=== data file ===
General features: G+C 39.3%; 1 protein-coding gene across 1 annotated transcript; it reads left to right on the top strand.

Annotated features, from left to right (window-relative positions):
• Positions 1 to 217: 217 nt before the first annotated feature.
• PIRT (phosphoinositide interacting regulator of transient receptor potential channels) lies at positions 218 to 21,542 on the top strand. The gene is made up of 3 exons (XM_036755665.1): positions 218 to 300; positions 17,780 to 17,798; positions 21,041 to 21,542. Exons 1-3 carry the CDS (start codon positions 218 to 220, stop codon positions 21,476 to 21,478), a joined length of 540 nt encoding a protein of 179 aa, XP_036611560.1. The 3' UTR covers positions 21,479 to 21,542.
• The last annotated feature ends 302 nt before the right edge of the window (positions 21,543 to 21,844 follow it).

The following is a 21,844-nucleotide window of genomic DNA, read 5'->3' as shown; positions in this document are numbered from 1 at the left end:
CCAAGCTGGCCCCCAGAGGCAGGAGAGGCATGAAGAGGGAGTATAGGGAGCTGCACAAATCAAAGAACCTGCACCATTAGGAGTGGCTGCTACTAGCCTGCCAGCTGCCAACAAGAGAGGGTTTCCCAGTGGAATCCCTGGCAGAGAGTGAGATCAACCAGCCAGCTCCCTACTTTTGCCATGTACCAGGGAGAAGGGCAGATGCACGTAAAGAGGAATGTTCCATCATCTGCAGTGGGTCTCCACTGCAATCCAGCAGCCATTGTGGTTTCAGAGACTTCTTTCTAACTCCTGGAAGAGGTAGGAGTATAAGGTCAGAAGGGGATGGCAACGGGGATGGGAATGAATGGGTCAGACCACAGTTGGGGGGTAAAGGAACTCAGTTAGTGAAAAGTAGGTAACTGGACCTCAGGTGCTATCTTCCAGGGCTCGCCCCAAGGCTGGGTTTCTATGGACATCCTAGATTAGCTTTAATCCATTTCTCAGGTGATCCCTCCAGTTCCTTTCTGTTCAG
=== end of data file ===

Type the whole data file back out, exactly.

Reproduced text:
General features: G+C 39.3%; 1 protein-coding gene across 1 annotated transcript; it reads left to right on the top strand.

Annotated features, from left to right (window-relative positions):
• Positions 1 to 217: 217 nt before the first annotated feature.
• PIRT (phosphoinositide interacting regulator of transient receptor potential channels) lies at positions 218 to 21,542 on the top strand. The gene is made up of 3 exons (XM_036755665.1): positions 218 to 300; positions 17,780 to 17,798; positions 21,041 to 21,542. Exons 1-3 carry the CDS (start codon positions 218 to 220, stop codon positions 21,476 to 21,478), a joined length of 540 nt encoding a protein of 179 aa, XP_036611560.1. The 3' UTR covers positions 21,479 to 21,542.
• The last annotated feature ends 302 nt before the right edge of the window (positions 21,543 to 21,844 follow it).

The following is a 21,844-nucleotide window of genomic DNA, read 5'->3' as shown; positions in this document are numbered from 1 at the left end:
CCAAGCTGGCCCCCAGAGGCAGGAGAGGCATGAAGAGGGAGTATAGGGAGCTGCACAAATCAAAGAACCTGCACCATTAGGAGTGGCTGCTACTAGCCTGCCAGCTGCCAACAAGAGAGGGTTTCCCAGTGGAATCCCTGGCAGAGAGTGAGATCAACCAGCCAGCTCCCTACTTTTGCCATGTACCAGGGAGAAGGGCAGATGCACGTAAAGAGGAATGTTCCATCATCTGCAGTGGGTCTCCACTGCAATCCAGCAGCCATTGTGGTTTCAGAGACTTCTTTCTAACTCCTGGAAGAGGTAGGAGTATAAGGTCAGAAGGGGATGGCAACGGGGATGGGAATGAATGGGTCAGACCACAGTTGGGGGGTAAAGGAACTCAGTTAGTGAAAAGTAGGTAACTGGACCTCAGGTGCTATCTTCCAGGGCTCGCCCCAAGGCTGGGTTTCTATGGACATCCTAGATTAGCTTTAATCCATTTCTCAGGTGATCCCTCCAGTTCCTTTCTGTTCAG